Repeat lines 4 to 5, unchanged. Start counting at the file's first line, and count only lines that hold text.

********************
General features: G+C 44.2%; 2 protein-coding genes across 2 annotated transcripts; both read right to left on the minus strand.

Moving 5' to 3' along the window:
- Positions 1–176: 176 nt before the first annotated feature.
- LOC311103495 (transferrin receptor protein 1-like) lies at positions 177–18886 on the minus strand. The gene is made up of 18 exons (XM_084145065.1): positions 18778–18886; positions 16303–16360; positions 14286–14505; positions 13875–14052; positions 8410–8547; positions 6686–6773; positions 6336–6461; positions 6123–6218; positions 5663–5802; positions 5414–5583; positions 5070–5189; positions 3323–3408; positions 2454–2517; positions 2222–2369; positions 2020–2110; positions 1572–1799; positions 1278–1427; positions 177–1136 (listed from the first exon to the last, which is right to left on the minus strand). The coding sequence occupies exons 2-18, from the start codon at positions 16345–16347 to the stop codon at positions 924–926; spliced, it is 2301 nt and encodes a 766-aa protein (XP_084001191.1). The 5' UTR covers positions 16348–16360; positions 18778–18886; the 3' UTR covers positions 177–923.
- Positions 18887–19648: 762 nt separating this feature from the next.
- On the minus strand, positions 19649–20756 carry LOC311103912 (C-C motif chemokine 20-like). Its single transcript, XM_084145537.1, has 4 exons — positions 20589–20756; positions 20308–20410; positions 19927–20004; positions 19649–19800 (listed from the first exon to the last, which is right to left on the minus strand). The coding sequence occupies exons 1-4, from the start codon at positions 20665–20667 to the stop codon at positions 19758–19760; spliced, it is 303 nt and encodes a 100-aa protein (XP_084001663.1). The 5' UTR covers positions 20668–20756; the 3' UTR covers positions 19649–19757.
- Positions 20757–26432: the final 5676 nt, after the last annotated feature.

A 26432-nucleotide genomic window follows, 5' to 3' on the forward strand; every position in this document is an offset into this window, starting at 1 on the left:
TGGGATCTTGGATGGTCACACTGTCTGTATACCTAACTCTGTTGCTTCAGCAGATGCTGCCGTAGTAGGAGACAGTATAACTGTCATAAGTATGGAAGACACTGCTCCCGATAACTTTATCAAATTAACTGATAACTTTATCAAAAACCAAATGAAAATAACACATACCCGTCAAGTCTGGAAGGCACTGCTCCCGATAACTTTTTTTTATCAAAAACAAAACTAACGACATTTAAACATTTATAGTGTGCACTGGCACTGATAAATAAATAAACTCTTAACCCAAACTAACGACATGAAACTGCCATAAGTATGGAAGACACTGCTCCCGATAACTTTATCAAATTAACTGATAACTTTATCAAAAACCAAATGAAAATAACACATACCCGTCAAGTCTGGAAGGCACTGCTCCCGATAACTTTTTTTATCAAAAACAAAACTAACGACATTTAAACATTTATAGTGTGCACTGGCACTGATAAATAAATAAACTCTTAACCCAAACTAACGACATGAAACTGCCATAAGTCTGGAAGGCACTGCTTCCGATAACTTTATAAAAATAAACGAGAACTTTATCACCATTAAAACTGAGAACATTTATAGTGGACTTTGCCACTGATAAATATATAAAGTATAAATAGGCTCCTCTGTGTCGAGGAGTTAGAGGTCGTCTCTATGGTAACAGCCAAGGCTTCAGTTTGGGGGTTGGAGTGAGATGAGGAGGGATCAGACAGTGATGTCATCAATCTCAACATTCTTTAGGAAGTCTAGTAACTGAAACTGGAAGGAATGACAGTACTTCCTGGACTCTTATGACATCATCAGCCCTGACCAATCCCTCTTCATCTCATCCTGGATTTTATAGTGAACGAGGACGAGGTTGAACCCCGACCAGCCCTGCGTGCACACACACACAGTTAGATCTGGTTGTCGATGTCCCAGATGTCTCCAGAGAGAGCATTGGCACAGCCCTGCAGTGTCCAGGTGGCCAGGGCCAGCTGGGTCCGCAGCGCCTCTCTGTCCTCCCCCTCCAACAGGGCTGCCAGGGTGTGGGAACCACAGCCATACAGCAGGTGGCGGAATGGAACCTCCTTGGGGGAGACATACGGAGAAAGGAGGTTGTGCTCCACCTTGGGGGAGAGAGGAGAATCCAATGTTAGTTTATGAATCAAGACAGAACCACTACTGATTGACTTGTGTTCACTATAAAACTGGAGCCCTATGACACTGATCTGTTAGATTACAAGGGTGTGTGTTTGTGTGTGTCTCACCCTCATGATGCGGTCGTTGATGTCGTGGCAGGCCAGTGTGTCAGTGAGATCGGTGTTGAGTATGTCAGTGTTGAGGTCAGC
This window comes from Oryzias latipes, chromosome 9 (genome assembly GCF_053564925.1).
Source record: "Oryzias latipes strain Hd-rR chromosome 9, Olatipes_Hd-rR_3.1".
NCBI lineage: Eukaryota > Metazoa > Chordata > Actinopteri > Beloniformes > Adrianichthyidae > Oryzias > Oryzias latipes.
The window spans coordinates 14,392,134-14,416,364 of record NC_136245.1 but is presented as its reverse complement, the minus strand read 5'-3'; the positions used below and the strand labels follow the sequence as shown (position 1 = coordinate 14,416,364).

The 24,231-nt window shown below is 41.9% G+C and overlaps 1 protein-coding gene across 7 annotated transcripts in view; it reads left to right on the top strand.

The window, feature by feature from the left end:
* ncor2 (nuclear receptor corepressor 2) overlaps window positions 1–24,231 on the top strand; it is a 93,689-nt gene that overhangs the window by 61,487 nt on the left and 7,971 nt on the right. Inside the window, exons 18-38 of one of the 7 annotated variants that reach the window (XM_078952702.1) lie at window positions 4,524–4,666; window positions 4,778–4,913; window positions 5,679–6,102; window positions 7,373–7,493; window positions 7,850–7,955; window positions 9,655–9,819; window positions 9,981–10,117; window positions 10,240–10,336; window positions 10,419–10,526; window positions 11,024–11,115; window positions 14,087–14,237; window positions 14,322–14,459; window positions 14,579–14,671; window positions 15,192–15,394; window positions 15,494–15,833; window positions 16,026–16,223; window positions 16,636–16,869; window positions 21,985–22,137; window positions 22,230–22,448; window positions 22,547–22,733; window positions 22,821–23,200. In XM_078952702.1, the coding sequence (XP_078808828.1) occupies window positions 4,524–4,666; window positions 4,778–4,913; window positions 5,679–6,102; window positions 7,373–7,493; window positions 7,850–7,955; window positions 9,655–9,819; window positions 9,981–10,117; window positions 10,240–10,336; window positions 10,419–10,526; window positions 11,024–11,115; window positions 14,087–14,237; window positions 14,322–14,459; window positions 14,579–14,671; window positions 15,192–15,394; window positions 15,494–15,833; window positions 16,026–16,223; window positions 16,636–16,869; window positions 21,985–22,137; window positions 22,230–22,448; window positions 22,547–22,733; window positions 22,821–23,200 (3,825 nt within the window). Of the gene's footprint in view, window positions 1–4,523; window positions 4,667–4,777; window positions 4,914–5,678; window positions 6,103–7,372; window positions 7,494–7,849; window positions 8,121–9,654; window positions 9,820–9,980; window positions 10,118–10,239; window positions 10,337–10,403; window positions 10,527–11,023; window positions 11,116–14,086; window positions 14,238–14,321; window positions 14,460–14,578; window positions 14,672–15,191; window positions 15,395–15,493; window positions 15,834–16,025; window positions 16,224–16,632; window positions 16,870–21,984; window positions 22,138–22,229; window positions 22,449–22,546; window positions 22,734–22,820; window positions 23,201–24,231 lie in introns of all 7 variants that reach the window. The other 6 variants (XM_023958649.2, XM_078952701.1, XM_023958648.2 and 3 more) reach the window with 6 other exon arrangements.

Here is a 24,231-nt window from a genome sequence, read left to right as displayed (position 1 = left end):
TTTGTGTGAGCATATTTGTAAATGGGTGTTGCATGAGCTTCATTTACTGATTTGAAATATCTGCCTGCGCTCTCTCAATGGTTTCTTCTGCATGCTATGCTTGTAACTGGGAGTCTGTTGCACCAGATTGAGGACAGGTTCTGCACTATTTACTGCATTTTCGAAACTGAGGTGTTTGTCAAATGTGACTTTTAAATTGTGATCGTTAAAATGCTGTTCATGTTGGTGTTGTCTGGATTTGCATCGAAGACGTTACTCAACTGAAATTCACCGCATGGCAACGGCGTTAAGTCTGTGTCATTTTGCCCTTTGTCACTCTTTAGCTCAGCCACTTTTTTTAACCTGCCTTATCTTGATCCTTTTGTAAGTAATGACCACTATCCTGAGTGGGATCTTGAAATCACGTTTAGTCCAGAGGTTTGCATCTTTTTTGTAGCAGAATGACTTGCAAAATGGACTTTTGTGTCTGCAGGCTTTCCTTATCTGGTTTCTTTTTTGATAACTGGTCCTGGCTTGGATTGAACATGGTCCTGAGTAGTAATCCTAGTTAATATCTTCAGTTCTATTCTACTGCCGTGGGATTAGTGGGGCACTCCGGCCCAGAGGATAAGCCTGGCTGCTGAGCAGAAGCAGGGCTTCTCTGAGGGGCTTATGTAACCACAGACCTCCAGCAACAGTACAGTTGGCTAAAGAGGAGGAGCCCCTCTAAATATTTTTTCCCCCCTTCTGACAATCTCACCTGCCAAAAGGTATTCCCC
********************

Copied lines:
- LOC311103495 (transferrin receptor protein 1-like) lies at positions 177–18886 on the minus strand. The gene is made up of 18 exons (XM_084145065.1): positions 18778–18886; positions 16303–16360; positions 14286–14505; positions 13875–14052; positions 8410–8547; positions 6686–6773; positions 6336–6461; positions 6123–6218; positions 5663–5802; positions 5414–5583; positions 5070–5189; positions 3323–3408; positions 2454–2517; positions 2222–2369; positions 2020–2110; positions 1572–1799; positions 1278–1427; positions 177–1136 (listed from the first exon to the last, which is right to left on the minus strand). The coding sequence occupies exons 2-18, from the start codon at positions 16345–16347 to the stop codon at positions 924–926; spliced, it is 2301 nt and encodes a 766-aa protein (XP_084001191.1). The 5' UTR covers positions 16348–16360; positions 18778–18886; the 3' UTR covers positions 177–923.
- Positions 18887–19648: 762 nt separating this feature from the next.